Thursday, June 23, 2011

GREEN LANTERN (2011)

"In brightest day, in blandest night..."

So I saw the long-anticipated GREEN LANTERN last night and I did not hate it it, probably because I went to it with zero expectations after the lambasting it got from all sides, which is not to say that I thought it was good. In fact I can't even bring myself to get at all worked up about it because it was so bland and lifeless that it is not worth getting worked up about. It just existed there on the screen in a state of cinematic lethargy that in no way engaged the audience.
When it comes to movies, I enjoy having some kind of passionate response to them, but in this case my apathy supersedes any sense of apoplexy.

The film's plot modernizes the familiar tale of how test pilot Hal Jordan (a miscast Ryan Reynolds) is chosen by a dying alien to replace him as a member of the Green Lantern Corps, an inter-galactic peace-keeping organization comprised of 3500 sentient and wildly diverse alien races, and thrown into that hero's journey are the threat of world-destroying fear entity Parallax and the bitter, gigundo-headed telepath/telekinetic Hector Hammond (Peter Sarsgaard), plus Hal's sorta-tense relationship with his boss and former-lover, Carol Ferris (a miscast Blake Lively). There are aerial bits involving fighter planes, Hal figuring out how to properly wield his ring, the seeds of an antagonistic rivalry with fellow Green Lantern Sinestro (Mark Strong, who was definitely not miscast), the exotic setting of the GL homeworld, Oa, and all manner of spandex goings-on to be had.

Mark Strong as Sinestro, the one thing I really dug about the film.

All of those elements could have — and frankly should have — meshed to create a dazzling sci-fi/superhero hybrid full of excitement and romance, but there was not one moment of genuine thrills to be had in the entire film. Ironically, by trying to hew so close to its source (though admittedly in a modernized fashion), the whole shebang became hidebound to the point of being moribund. From what I hear, the film is not doing well at the box office and that saddens me greatly, both as a lifelong Green Lantern booster, but also because the film sets up a sequel that would lead into the Sinestro Corps War, my favorite GL story arc from recent years. With the drubbing the film is taking on both the critical and money-making fronts, that potentially awesome sequel looks unlikely to happen.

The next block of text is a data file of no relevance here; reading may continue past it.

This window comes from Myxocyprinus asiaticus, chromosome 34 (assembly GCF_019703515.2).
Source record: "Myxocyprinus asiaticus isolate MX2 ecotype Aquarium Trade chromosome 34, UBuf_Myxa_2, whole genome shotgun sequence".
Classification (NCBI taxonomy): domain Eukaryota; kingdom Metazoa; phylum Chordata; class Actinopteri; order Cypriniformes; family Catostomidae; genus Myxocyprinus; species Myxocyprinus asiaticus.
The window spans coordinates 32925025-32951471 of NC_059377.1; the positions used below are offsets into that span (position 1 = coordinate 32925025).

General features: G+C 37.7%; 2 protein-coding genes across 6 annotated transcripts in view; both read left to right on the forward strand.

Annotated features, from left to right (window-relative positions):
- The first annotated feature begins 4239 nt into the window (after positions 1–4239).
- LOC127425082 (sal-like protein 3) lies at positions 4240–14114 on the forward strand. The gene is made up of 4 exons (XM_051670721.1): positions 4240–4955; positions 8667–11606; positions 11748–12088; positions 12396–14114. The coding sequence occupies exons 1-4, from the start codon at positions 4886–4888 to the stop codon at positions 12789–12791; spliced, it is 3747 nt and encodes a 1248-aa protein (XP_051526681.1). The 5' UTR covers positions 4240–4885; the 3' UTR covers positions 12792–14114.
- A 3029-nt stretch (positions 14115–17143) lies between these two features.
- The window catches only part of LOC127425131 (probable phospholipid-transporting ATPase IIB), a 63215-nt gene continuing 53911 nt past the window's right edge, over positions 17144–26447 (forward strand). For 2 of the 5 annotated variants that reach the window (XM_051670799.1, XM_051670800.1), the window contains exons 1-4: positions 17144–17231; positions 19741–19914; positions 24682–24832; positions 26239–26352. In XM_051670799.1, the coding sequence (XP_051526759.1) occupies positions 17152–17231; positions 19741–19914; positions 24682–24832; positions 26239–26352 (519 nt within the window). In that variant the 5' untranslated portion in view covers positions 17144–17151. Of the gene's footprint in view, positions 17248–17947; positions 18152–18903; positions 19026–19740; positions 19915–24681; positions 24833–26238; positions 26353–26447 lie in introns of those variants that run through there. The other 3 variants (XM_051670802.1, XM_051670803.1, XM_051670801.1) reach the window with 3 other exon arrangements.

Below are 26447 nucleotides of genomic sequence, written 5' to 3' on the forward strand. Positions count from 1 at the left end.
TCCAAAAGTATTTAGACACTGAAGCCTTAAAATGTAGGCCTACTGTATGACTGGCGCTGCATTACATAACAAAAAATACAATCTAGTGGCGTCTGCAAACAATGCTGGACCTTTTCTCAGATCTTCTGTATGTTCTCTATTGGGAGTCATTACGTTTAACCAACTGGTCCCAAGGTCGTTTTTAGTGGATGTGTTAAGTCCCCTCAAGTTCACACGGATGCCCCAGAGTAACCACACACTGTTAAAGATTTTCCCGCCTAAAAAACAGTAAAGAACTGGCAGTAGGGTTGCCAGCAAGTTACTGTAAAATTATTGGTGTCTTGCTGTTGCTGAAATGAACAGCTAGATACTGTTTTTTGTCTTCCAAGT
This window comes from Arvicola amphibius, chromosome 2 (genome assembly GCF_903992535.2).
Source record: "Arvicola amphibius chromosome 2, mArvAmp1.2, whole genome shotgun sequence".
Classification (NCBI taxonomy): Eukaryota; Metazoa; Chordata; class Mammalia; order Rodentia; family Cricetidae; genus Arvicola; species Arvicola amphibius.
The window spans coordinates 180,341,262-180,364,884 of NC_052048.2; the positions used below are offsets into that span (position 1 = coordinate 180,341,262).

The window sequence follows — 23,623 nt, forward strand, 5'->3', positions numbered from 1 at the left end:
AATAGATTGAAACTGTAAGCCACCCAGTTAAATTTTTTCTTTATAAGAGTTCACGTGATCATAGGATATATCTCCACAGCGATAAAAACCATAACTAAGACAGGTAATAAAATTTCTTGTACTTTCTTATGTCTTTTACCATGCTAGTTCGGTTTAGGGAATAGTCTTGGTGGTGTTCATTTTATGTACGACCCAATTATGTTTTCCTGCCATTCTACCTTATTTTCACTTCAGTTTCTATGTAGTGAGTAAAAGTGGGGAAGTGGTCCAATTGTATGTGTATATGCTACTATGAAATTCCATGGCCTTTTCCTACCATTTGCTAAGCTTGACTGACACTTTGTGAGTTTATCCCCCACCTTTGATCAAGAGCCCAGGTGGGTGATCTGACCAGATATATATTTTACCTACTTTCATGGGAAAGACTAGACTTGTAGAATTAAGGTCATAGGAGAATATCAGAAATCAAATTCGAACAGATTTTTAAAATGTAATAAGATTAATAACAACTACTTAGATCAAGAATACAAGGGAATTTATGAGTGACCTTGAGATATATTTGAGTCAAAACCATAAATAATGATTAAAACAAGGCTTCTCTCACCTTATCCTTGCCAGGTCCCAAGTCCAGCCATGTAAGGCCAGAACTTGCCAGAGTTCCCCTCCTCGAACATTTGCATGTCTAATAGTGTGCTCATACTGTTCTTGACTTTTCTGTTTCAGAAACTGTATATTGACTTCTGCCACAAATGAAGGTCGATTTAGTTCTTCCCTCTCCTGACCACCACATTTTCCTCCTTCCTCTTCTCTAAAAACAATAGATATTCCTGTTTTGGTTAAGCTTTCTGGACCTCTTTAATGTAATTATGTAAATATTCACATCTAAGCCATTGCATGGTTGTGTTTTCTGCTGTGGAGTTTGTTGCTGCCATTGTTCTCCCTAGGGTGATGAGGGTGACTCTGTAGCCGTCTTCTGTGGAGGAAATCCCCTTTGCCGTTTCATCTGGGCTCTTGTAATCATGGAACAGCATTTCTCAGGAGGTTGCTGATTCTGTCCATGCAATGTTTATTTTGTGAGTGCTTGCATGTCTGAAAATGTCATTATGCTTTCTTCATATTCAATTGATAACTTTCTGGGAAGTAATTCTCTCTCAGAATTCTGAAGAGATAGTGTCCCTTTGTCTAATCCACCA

As for the film's visual effects, the eye was presented with a ton of potentially neat stuff to absorb, but even with its budget clearly visible onscreen, it all amounted to a huge "so what?" Everything that took place before the introduction of Hal Jordan looked like one of those short "films" that serve as the opening for a video game — the CGI animation on Abin Sur (the GL who passes his ring on to Hal) as he was escaping Parallax was truly appalling — and one of my biggest problems with the film was an over-reliance on CGI to the point where nothing looked even remotely organic. To me it was simply an over-long toy commercial — everyone and everything on Oa looked like a well-populated action figure playset, and I didn't even give a shit about either Tomar Re or Kilowog, two of my favorite alien GL's, being present — that did not make me care about anyone in the film, with the notable exception of Sinestro. And I believe the film would have been a lot stronger if they had excised the completely superfluous Hector Hammond B-plot in the scripting stage and just concentrated on Hal learning the ropes of the GL gig. And I don't know about you, but I would have definitely shown a hell of a lot more emotion and sense of wonder than Hal did at suddenly having my life turned completely upside down as I was given the powers of a science-fiction demi-god and tasked with protecting a whole sector of outer space and getting to regularly interact with fantastic beings, many of whom don't even bear the slightest humanoid aspect.